Carola Martin was recently named Teacher of the Year for Sweetwater Middle School within the Sweetwater Independent School District. She is a seventh and eighth grade science teacher.
Martin's entire teaching career — spanning 26 years — has been with Sweetwater ISD. She earned her Bachelor's of Science degree in Ed. Biology and Life/Earth Science from Abilene Christian University.
Martin has been involved in a number of community activities. She has been a softball, basketball and volleyball coach for city league for several years and has also been a Girl Scout leader. She has taken part in numerous cancer walks and fundraisers and is an active member of the Roscoe Church of Christ.
For 17 years, she has taken eighth graders on the Washington, D.C. Spring Break trip. In addition, Martin has been the chairman and director of the Sweetwater Jaycees Miss Snake Charmer Pageant for 23 years.
As a teacher, Martin strives to have a strong relationship with the community. She has been able to maintain the relationship through coaching middle schoolers in TMSCA (Texas Math and Science Coaches Association) for the past couple of years.
The program allows for community members to interact with middle school students. Through community help and parents' leadership, the program has become successful as 11 students qualified for the TMSCA state competition held this year in San Antonio.
Martin says that many ideas impact her teaching of science, which she says is a very important subject that will improve students' lives while helping them in adulthood. Her passion for the subject is obvious to her students, which she strives to express each and every day in class.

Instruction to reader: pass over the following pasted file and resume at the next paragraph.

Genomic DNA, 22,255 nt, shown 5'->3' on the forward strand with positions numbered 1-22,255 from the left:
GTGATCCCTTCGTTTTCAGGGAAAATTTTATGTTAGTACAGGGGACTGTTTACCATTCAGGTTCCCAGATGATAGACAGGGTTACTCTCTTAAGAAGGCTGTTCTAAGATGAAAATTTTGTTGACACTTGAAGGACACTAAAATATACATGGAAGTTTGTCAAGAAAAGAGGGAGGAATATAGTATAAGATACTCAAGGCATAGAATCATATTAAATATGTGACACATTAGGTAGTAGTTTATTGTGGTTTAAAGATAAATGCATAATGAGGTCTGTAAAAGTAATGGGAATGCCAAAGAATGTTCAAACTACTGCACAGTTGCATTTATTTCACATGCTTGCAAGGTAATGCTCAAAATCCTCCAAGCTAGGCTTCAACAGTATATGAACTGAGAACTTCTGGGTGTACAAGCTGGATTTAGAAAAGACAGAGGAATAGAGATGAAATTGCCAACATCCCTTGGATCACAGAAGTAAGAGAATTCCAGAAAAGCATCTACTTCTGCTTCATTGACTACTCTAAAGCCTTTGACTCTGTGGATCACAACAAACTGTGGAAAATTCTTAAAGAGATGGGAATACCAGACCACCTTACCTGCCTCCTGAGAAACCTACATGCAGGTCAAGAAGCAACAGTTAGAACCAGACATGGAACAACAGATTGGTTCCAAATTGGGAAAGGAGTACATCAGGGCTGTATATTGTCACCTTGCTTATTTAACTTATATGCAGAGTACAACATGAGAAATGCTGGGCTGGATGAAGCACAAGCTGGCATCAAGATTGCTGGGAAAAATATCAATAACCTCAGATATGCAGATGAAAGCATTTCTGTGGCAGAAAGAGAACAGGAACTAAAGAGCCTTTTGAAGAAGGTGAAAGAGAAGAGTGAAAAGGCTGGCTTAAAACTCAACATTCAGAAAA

"[The] excitement for the subject is definitely contagious," stated Martin. "It is a wonderful thing when a student expresses the opinion that they have never been any good at Science at the beginning of school and say it is their favorite subject later in the year."
Martin also points out that students have a desire to learn — even if their opinions say the opposite. She says that when students are given a challenging job that shows its importance in everyday life, they thrive and become successful.
Even students who say they want an easy teacher crave learning experiences, said Martin, and she uses it to motivate her.
"Remembering my own educational experience," Martin recalled, "a teacher is never held in high-esteem by not teaching anything...students will feel cheated of an education if the teacher fails to deliver knowledge."
She also utilizes technology in the classroom to give science "an extra excitement and 'wow factor'", and she believes that technology keeps students interested in the subject.
For the past three summers, Martin has been able to take part in a three-week course that teach science instructors on ways to integrate technology, which has also given her confidence and inspiration.
"Education is changing so rapidly and we must keep up with the way students are learning today. If we don't, we will lose students that we could have otherwise reached."
But along the passion, learning and technology, Martin says that respect and care toward each student is what collectively makes an outstanding teacher. She says students know when a teacher is being genuine and she credits her father for teaching and passing on these traits to her.
"He instilled in me that if you show that you are really concerned about their well-being, [students] are much more receptive to what you are trying to teach them. Most teachers understand that teaching matters, but what some forget is that it needs to matter every day."
Martin takes an anonymous quote and uses it to describe her philosophy on teaching: "I'm not in it for the income, I'm in it for the outcome."